The last challenge is uncertainty on some scientific knowledge due to mixed opinions like the case of global warming (Nurse, 2013). According to the first school of though, there is no global warming but if it actually taking place, then there it is not linked to the human agency. The other line of argument is that global warming will be extremely disastrous. All these may be due to lack of expertise, rigorously and peer reviewed data. Some scientists are not open in information delivery. Complexities in the global climate system may also encourage uncertainties (Nurse, 2013).

In conclusion, communicating scientific information to the public is faced with numerous challenges such as ineffective or lack of dialogue, poor engagement with scientific information and uncertainties on certain scientific knowledge. To correct this, there is need for proper and well researched scientific knowledge to enhance its authority. Second, the knowledge should be made more “human’ by encouraging dialogue and popular engagement with scientific knowledge.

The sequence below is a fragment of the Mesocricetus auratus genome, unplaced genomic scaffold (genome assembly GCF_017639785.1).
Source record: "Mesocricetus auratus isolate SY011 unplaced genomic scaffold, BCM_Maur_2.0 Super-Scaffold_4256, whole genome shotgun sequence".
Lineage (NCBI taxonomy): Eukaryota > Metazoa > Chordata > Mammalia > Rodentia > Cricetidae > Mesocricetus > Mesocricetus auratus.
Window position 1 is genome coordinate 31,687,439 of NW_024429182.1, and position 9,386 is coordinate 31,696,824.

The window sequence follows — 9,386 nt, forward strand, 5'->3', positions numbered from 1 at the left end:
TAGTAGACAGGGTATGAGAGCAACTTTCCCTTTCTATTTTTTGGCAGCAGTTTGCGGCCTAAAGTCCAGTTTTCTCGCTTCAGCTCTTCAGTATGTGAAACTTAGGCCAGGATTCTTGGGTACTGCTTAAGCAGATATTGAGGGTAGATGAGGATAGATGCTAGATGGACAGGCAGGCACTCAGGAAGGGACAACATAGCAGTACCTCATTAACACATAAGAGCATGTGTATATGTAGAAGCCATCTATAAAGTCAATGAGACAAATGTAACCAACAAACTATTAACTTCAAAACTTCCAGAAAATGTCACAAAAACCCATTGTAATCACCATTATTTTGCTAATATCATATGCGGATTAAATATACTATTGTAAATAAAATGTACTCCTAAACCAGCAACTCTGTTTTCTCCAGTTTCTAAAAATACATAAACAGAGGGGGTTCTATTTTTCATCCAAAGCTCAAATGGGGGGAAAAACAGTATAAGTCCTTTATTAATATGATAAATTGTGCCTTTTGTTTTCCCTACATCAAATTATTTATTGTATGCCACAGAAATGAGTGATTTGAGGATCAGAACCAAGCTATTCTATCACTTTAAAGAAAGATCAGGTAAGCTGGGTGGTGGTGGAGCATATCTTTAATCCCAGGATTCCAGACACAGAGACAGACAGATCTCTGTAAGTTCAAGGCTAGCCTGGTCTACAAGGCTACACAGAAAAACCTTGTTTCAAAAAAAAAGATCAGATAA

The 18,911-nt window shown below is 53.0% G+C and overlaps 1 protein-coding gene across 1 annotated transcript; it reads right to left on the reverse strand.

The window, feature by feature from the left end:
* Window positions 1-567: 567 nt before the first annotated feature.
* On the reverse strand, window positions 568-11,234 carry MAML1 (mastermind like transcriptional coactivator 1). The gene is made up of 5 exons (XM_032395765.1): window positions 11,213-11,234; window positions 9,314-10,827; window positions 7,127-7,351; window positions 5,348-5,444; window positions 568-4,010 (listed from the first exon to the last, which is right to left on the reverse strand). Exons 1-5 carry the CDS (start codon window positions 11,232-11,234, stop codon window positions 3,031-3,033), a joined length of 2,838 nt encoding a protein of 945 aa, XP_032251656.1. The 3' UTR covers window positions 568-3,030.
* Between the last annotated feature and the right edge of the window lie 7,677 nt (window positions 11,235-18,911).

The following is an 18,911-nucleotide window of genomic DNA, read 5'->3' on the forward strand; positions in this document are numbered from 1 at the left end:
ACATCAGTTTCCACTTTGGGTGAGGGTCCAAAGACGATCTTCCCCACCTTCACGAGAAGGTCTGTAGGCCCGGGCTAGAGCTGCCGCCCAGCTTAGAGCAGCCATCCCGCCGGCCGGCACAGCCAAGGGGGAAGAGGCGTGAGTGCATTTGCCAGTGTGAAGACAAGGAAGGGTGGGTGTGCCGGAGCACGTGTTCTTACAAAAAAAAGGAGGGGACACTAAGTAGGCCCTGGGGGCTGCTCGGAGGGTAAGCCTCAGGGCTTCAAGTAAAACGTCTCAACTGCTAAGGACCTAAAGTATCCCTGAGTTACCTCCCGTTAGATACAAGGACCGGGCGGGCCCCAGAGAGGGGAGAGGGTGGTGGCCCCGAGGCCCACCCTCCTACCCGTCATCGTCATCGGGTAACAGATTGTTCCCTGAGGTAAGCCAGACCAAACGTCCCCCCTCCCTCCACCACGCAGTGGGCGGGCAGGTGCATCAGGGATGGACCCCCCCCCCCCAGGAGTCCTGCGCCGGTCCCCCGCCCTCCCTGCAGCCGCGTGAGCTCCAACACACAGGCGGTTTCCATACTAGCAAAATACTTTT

Bibliography

Australian Bureau of Agricultural and Resource Economics (ABARE). 2009. Energy statistics – historical.

Nurse, P. 2013. Making Science Work. The Science Show, Radio National: Australia Broadcasting Corporation.

Parks, J. M., K.S. Theobald 2011. Public engagement with information on renewable energy developments: The case of single, semi-urban wind turbines. Public Understanding of Science, 22, 49-64.

Zorn, T. E., J. Roper, C. K. Weaver, & C. Rigby. 2010. Influence in science dialogue: Individual attitude changes as a result of dialogue between laypersons and scientists. Public Understanding of Science, 21.

Appendix 1: Table

Table 1.AUSTRALIAN PRODUCTION OF RENEWABLE ENERGY (a)

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Increase

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Other biofuels (b)

Hydroelectricity

Solar hot water

Wind and solar photovoltaic

Wood and wood waste

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Electricity and heat

Source: ABARE. 2009
Includes biogas, black liquor, crop and municipal waste